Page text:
The Mainichi Shimbun answers some common questions readers may have about the infectious disease monkeypox, which has recently been spreading in many countries and has been declared "a public health emergency of international concern" by the World Health Organization (WHO).
Question: What kind of infectious disease is monkeypox and how is the epidemic spreading?
Answer: Monkeypox is caused by the monkeypox virus, and it has symptoms such as bumpy rashes on the face and body, fevers and headaches. The disease was first reported in 1958 in a monkey used in research, and it is known to infect a variety of animals, including squirrels and rats. In 1970, human infection was reported in Africa, followed by outbreaks in the region.
The current outbreak is spreading in Europe, the United States and elsewhere, and according to the WHO, more than 14,000 people have been infected since the beginning of this year in about 70 countries. In Africa, five people have died. In Asia, there have been reports of patients in Taiwan, South Korea and Japan.
Q: How is the monkeypox virus transmitted?
A: The virus is often found in saliva and body fluids, as well as in lesions, and there is a risk of infection through contact with body fluids and other sources. With the current outbreak, many cases were identified among men who have sex with men, and sexual activity appears to be one route of infection.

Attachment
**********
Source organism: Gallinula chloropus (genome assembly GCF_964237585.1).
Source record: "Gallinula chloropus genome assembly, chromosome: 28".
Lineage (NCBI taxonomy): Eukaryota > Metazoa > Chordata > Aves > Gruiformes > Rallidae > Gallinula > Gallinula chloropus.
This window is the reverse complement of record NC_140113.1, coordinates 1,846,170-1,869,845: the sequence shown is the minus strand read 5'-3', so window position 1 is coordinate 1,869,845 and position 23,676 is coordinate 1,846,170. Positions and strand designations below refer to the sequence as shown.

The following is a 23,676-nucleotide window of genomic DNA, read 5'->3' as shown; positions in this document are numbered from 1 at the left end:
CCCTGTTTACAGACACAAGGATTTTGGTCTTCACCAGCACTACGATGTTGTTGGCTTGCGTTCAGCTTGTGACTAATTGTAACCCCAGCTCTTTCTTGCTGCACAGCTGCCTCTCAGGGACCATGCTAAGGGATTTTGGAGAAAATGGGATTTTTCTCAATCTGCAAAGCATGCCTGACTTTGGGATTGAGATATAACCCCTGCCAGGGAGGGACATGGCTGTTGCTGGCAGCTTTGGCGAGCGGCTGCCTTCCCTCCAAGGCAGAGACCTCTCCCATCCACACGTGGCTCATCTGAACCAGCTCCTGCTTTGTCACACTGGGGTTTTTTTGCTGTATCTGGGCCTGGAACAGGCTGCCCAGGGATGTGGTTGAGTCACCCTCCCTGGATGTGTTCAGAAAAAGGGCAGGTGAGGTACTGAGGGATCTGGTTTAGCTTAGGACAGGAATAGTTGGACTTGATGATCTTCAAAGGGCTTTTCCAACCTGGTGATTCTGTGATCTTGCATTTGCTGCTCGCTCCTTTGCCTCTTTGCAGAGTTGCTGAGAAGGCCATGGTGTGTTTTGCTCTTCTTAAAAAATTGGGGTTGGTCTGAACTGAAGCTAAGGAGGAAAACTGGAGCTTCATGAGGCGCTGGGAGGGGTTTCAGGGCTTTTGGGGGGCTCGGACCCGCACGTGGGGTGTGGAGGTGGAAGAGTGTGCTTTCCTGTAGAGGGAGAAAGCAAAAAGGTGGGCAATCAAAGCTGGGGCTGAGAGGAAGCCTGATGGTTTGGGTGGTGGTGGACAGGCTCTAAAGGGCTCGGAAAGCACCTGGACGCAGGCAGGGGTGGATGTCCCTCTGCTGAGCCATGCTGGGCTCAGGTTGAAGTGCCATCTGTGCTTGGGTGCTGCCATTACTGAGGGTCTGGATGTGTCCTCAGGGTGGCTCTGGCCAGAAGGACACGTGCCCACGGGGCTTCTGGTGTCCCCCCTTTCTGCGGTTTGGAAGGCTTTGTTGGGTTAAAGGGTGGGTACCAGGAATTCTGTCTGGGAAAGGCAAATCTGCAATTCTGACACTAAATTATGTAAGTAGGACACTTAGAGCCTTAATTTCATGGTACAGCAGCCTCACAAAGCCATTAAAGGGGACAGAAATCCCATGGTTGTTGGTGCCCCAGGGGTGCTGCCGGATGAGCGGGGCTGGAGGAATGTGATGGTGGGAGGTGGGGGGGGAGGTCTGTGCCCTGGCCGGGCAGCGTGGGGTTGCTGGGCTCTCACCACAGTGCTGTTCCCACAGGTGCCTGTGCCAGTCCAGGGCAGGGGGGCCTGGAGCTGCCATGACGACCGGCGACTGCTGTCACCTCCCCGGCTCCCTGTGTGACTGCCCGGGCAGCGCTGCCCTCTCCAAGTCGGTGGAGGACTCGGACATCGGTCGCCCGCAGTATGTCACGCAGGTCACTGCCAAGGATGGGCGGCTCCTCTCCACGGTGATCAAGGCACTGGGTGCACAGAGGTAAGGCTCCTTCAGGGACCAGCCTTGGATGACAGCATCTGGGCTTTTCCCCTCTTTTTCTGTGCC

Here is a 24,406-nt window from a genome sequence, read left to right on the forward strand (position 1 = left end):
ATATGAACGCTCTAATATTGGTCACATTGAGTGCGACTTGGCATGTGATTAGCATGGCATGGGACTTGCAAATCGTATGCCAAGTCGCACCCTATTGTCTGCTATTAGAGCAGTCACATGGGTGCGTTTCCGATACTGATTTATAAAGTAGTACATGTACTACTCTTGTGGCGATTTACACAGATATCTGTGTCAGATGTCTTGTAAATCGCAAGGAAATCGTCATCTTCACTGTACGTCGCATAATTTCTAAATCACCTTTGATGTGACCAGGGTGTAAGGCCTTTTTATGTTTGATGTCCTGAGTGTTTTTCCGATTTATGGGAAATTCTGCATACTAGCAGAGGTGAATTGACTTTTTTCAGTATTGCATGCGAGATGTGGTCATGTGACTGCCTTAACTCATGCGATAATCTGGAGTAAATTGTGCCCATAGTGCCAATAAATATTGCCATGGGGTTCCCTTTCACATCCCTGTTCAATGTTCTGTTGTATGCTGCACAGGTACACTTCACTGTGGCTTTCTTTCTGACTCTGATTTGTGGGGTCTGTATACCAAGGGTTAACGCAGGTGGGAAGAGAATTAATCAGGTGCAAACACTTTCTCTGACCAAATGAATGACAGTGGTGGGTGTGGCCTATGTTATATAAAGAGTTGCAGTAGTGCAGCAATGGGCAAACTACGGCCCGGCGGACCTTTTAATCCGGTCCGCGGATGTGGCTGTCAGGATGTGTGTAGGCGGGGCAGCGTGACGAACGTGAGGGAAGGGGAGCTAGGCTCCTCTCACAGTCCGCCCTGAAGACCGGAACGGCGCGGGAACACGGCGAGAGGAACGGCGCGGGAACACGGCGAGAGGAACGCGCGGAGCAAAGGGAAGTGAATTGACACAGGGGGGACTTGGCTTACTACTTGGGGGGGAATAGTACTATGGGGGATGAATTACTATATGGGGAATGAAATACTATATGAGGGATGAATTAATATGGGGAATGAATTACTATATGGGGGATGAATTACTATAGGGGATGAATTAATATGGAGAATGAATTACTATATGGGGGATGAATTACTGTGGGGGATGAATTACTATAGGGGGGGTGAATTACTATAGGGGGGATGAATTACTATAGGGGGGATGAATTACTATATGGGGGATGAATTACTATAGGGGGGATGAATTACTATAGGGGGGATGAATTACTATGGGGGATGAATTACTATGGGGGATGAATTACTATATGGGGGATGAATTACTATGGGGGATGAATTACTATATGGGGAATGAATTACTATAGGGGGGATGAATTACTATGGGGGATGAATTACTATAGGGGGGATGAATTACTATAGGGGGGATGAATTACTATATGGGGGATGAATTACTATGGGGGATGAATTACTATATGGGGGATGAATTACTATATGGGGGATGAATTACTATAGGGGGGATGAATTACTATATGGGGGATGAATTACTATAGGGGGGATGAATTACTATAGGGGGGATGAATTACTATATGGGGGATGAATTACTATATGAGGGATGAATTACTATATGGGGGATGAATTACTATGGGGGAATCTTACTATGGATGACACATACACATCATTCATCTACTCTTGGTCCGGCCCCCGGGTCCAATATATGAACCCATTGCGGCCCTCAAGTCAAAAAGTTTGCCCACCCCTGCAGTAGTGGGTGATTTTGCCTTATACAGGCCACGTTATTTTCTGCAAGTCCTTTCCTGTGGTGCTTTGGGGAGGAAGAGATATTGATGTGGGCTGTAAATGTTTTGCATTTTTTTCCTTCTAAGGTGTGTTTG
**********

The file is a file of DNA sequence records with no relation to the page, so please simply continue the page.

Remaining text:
Q: What measures can be taken in Japan?
A: Under the infectious disease control law, which serves as the basis for taking countermeasures, viruses and bacteria are classified into categories 1 to 5 based on their infectivity and whether they are likely to cause severe illness if contracted. Monkeypox is classified under category 4, the same as rabies and dengue fever. In that category, authorities can order contaminated areas to be disinfected and rodents and insects to be exterminated. Also, the doctors who diagnosed the disease are required to report all patient cases to public health centers. However, it is not possible to take measures such as recommending hospitalization of infected patients that are being treated for the coronavirus, which is equivalent to category 2.
Q: Are there any vaccines?
A: According to the National Institute of Infectious Diseases and other sources, the smallpox vaccine is effective in preventing the onset of monkeypox. But no vaccinations against smallpox have been conducted in Japan since 1976, and people born after that are considered to have no immunity. The Ministry of Health, Labor and Welfare is examining whether the vaccine can be administered to health care workers and others who may come in contact with monkeypox patients. In Japan, KM Biologics Co. based in the city of Kumamoto produces a smallpox vaccine.
(Japanese original by Go Kumagai, Lifestyle and Medical News Department)